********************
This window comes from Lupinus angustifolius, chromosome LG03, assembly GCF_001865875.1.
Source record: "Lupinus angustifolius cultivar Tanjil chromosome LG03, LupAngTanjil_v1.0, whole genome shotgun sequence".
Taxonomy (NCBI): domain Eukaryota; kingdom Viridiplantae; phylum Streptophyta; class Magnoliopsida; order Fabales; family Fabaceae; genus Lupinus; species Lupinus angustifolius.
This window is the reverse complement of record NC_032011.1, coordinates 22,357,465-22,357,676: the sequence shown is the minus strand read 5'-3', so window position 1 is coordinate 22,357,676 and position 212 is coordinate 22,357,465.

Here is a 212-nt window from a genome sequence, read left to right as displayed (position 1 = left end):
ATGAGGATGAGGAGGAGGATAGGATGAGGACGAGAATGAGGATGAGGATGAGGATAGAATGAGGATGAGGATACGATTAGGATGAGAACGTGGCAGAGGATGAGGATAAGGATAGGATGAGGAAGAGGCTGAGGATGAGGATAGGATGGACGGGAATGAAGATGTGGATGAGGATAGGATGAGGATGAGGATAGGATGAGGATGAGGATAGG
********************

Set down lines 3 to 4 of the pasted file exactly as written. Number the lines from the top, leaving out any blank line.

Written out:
Taxonomy (NCBI): domain Eukaryota; kingdom Viridiplantae; phylum Streptophyta; class Magnoliopsida; order Fabales; family Fabaceae; genus Lupinus; species Lupinus angustifolius.
This window is the reverse complement of record NC_032011.1, coordinates 22,357,465-22,357,676: the sequence shown is the minus strand read 5'-3', so window position 1 is coordinate 22,357,676 and position 212 is coordinate 22,357,465.